You can fall many ways, and how you land can make for interesting stories. Ever hold your breath as you watched a landing progress? Find your landing is misunderstood? See a cat fall without gravity?
Our writers have crafted the answers into stories of flash fiction. Some, you might say, are flash falls. Certainly what you read will surprise you. After all, flash fiction writers know how to spin a mid-air twist with a well-landed word or line.
The following are based on the July 13, 2017 prompt: In 99 words (no more, no less) write a story about an unexpected landing.
Mission Impossible? by Jules Paige
It was the cat. Becky knew something wasn’t Kosher. Blinking
was she conscious? The cat had not landed the way a cat
should, well at least most of the time. Cats usually land on all
four of their padded feet from generally any height. But there
wasn’t any real gravity here …was there? Just where was here?
The spaceship battle had taken a nasty turn. Some of the crew
had been beamed out. Along with some other life forms. The
large feline tabby had not landed feet first when transported.
Just what ship was Becky on? Friend or foe?
Flash Fiction by Pete Fanning
“Malik, what is this?”
“What do you mean? It’s fifty-eight white sheets. Rush order.”
“And the hoods?”
“Why do you ask so many questions?”
“Malik. These are costumes. For the men who’ve landed in town to protest the removal of the statue at the park.”
“Why have statue for loser? Only here.”
“Malik. This is serious. They don’t like us. They call us terrorists.”
“Terrorists Cleaners, now that is a good one, no?”
“Haven’t you seen the news?”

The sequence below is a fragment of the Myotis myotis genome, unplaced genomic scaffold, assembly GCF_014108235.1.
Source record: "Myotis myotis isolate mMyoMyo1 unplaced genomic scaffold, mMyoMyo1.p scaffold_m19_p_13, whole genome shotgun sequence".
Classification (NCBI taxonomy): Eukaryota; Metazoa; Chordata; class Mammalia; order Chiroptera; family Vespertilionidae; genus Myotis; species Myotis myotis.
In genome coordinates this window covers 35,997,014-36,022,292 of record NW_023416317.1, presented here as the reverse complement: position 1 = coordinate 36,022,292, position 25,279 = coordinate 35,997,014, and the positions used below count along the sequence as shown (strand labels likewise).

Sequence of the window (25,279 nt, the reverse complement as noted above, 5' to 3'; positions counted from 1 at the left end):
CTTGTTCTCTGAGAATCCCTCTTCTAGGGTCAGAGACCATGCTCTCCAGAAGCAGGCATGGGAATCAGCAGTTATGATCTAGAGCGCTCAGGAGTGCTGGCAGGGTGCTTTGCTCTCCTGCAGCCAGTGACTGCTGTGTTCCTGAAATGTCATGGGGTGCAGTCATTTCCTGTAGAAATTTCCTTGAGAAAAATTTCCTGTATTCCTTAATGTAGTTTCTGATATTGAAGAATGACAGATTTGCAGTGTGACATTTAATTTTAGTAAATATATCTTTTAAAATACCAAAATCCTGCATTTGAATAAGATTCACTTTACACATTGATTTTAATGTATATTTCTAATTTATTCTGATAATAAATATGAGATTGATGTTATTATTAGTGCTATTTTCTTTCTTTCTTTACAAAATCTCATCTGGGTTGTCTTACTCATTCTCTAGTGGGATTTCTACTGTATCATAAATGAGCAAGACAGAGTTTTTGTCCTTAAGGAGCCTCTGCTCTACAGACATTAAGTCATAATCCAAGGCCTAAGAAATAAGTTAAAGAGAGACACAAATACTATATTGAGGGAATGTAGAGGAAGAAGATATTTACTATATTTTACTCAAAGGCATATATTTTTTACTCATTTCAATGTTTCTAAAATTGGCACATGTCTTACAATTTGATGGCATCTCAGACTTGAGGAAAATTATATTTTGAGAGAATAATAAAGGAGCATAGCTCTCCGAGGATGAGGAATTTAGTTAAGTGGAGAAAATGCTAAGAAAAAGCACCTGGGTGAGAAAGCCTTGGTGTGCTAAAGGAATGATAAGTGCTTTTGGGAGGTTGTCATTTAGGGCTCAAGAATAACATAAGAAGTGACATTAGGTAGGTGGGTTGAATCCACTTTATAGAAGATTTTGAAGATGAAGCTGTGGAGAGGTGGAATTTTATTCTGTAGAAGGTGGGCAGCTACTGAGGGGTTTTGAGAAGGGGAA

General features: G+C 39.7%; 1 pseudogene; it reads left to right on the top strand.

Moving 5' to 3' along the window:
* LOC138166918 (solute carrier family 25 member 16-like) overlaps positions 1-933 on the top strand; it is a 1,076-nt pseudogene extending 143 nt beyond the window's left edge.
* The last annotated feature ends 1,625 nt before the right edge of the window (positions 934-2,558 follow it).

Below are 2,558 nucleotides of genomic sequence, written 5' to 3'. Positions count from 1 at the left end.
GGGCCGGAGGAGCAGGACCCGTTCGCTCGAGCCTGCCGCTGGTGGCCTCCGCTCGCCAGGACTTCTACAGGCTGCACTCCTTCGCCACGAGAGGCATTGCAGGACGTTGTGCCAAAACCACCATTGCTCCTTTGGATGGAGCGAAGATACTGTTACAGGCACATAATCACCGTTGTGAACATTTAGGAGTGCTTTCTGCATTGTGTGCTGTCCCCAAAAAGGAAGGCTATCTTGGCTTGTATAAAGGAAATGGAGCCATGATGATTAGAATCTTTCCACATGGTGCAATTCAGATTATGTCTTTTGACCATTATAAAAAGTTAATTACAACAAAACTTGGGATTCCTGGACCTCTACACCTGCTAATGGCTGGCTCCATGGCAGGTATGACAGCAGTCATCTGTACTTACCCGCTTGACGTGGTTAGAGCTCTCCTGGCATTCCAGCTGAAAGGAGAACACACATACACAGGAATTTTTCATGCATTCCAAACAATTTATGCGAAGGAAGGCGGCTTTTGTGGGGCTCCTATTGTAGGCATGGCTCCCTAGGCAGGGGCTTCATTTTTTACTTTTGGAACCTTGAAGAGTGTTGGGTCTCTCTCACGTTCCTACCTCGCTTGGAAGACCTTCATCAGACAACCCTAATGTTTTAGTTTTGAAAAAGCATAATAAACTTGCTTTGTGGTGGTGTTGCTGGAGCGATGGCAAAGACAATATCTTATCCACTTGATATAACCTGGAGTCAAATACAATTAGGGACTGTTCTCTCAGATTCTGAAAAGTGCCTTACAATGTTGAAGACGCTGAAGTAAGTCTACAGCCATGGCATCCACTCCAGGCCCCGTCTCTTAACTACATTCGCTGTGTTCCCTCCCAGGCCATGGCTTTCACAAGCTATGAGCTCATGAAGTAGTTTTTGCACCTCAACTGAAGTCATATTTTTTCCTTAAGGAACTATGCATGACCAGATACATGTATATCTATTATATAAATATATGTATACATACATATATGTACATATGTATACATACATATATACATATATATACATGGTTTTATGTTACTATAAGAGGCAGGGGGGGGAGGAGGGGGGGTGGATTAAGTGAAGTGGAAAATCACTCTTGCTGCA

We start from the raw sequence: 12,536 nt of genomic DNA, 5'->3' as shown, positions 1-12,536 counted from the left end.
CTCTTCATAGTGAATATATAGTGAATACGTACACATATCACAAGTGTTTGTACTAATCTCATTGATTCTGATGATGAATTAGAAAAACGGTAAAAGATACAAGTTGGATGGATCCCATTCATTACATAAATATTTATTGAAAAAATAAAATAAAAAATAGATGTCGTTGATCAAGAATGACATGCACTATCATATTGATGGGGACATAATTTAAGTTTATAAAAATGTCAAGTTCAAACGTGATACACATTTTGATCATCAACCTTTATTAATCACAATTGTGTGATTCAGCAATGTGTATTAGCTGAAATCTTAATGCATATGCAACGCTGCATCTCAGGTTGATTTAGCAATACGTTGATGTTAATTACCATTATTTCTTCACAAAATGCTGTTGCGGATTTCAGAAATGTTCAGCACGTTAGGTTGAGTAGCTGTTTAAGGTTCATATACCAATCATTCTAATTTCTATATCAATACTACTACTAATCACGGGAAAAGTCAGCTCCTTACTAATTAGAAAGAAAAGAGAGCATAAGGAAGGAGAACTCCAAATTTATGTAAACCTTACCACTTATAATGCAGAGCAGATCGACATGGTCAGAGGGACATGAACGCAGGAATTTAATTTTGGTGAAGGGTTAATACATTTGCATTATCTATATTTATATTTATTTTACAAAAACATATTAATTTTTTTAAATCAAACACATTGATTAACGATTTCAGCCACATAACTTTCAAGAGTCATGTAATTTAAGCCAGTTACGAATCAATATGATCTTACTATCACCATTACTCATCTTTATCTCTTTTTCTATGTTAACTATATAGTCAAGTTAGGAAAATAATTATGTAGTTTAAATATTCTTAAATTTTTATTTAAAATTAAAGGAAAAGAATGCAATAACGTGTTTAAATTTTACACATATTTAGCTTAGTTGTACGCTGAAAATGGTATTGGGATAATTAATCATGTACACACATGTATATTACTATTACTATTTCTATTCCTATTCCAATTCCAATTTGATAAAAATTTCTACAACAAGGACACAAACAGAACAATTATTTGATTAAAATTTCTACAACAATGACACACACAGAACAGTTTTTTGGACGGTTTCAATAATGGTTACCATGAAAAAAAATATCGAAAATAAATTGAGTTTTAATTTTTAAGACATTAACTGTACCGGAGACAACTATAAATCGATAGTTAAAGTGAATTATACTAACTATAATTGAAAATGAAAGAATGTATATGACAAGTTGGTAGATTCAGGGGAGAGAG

“News. I don’t have time for news. I’m always here, washing.”
“They march. They spread fear.”
“Then they are terrorists, no?”
Landing by FloridaBorne
He lifted a slender finger, pointing toward a log cabin at the edge of their landing site. What strange beige creatures and only half his height. The indigenous population scattered into the woods, their screams amusing.
“What is this place called again, love?”
“This continent calls it Earth,” she replied.
He furrowed a grey brow. “No understanding of the universal balance. Class zero planet. Recommend eradication and repopulation.”
“Negative,” she frowned. “The universal mind says this is designated as a prison planet for incorrigible souls.”
“What happened to Mars?”
“They destroyed that in a war.”
“Next stop?’ he sighed.
The Bag Lady by Rugby843
Gripping the seat in front of her, she thought she was going to be sick. How many people actually use those bags they put in the seat pocket? She shut her eyes tight, willing nausea to go away.
The stewardess announced, “keep your seat belts fastened, and your head down!”
It was just a short jump from LA to San Francisco, looking down at land the entire trip! How could this be happening?
Panicked, she felt a huge bump, then another. She kept her eyes closed, not daring to see what happened.
“Ladies and gentlemen, welcome to San Francisco”.
The Tree House by Susan Zutautas
Meg was determined to find out today what was in the treehouse. When she saw Johnny going up there she called to him. “Wait for me I’m coming up.”
“No, there’s not enough room, and it’s too high.”
We’ll see about that, Meg said to herself.
Once inside she thought, wow what a cool hideout, and took a seat on the floor towards the back.
“Meg you’re gonna have to leave, my friend’s coming up, and there’s not enough room.”
“I’ll just move back.” Pushing against a burlap curtain, out of the treehouse she fell, landing on the ground.
A Tune...by Ruchira Khanna
Victoria came running from her room towards the noise.
She was startled as she gave silent stares.
After a few gulps, she inquired, “Are you okay?” as she extended her hand towards the victim who was laying under a pile of musical instruments.
“Yes, I am.” Pete uttered as he grasped her hand to get out of the mess. Continued to justify, “I was trying to tune them for the big night when I lost control and had this unexpected landing.”
“That was a productive fall. You composed a tune there!” she tried to sound convincing.
Unexpected Relationship by Diana Nagai